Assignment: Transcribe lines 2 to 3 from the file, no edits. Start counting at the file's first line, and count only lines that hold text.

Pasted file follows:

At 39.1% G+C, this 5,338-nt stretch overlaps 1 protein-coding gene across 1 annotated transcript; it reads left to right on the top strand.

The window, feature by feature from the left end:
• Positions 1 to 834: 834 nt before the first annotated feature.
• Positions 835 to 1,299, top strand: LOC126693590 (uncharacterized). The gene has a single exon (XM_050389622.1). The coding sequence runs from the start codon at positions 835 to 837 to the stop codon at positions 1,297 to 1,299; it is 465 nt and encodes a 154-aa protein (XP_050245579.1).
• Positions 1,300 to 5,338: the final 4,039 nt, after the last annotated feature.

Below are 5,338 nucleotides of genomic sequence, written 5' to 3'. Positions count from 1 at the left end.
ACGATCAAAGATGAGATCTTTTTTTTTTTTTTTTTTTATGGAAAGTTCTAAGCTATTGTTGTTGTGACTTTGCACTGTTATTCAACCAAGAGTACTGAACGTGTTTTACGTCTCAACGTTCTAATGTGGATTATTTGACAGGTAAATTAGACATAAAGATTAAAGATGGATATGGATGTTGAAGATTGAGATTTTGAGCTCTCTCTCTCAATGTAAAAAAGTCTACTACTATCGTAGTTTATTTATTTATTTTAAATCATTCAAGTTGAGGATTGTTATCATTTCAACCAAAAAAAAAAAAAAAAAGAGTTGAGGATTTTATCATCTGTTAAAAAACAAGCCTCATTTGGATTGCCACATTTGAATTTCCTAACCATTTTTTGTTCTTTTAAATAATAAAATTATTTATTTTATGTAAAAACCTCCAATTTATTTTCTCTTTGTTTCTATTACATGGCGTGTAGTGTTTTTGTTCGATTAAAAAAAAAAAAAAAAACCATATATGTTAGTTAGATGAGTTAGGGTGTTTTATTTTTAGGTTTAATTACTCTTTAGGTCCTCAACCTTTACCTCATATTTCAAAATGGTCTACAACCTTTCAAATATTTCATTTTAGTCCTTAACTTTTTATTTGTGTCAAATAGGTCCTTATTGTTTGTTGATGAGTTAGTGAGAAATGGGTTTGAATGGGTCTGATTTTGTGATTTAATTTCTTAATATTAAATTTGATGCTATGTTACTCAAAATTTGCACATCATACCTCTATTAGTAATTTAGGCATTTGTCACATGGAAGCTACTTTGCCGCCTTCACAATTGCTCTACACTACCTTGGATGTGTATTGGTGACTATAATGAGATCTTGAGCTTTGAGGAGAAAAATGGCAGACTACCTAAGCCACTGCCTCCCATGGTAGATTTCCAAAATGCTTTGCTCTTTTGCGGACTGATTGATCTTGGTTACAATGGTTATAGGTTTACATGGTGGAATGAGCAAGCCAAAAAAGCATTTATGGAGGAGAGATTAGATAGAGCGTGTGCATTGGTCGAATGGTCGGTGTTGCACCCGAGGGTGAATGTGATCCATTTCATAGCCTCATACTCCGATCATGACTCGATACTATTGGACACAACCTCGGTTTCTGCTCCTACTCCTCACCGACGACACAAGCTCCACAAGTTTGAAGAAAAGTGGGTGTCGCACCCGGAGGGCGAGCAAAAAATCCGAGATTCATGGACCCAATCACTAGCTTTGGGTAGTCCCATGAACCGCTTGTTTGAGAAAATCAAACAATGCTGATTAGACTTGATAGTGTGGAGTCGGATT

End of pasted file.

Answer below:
The window, feature by feature from the left end:
• Positions 1 to 834: 834 nt before the first annotated feature.